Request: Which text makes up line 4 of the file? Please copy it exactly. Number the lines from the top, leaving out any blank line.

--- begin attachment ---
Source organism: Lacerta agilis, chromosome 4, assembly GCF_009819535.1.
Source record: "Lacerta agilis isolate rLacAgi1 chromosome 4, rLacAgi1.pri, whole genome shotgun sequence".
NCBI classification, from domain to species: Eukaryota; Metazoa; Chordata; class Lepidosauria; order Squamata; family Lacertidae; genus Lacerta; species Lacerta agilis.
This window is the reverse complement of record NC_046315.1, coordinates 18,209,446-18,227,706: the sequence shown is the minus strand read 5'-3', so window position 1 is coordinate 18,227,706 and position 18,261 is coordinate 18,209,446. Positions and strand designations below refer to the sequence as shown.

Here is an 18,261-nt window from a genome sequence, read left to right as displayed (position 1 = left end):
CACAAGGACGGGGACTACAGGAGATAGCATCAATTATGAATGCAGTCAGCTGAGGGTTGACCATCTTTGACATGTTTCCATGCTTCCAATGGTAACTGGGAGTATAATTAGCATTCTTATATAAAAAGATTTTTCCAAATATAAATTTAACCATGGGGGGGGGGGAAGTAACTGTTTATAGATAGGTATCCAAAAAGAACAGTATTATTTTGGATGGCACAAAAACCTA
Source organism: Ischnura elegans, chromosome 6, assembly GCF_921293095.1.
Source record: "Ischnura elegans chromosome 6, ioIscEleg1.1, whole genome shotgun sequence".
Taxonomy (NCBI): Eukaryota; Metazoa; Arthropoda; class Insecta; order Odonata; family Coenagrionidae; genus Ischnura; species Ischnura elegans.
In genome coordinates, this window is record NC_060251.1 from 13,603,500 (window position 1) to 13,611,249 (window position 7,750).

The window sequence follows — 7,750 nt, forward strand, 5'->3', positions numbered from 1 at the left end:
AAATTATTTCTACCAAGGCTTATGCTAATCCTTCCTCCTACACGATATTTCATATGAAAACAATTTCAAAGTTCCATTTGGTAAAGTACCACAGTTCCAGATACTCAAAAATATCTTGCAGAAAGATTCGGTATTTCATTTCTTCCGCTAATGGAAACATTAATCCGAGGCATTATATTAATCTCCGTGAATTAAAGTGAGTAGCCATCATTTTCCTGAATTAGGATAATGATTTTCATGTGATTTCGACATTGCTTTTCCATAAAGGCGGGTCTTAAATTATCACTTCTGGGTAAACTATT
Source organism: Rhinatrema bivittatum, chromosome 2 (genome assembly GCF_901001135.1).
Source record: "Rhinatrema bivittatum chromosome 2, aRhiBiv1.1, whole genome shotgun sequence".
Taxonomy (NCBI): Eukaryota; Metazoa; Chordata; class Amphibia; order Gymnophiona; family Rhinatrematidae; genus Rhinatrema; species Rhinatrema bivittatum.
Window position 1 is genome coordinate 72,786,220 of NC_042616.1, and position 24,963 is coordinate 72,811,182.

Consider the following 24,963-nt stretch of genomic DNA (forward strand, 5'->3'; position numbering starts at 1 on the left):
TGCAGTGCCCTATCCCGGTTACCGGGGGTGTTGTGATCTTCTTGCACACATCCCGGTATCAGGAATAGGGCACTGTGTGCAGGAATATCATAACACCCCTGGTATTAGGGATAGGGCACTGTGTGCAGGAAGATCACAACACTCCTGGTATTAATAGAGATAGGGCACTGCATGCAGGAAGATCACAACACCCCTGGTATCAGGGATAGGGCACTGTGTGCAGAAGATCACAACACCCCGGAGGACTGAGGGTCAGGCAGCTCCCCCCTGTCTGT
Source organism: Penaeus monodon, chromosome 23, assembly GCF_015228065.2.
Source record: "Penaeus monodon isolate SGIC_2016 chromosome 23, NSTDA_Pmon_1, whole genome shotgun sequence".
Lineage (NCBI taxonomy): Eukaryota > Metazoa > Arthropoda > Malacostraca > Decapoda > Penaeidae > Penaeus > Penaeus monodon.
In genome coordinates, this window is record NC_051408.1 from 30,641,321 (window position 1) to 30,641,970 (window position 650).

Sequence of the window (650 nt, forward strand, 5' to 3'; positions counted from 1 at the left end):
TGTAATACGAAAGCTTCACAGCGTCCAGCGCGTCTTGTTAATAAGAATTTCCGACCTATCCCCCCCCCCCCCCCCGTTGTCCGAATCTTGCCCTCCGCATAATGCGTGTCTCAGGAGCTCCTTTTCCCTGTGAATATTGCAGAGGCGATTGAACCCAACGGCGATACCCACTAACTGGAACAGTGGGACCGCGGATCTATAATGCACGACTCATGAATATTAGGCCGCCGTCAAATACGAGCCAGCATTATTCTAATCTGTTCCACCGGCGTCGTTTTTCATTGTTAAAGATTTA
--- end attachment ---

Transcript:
This window is the reverse complement of record NC_046315.1, coordinates 18,209,446-18,227,706: the sequence shown is the minus strand read 5'-3', so window position 1 is coordinate 18,227,706 and position 18,261 is coordinate 18,209,446. Positions and strand designations below refer to the sequence as shown.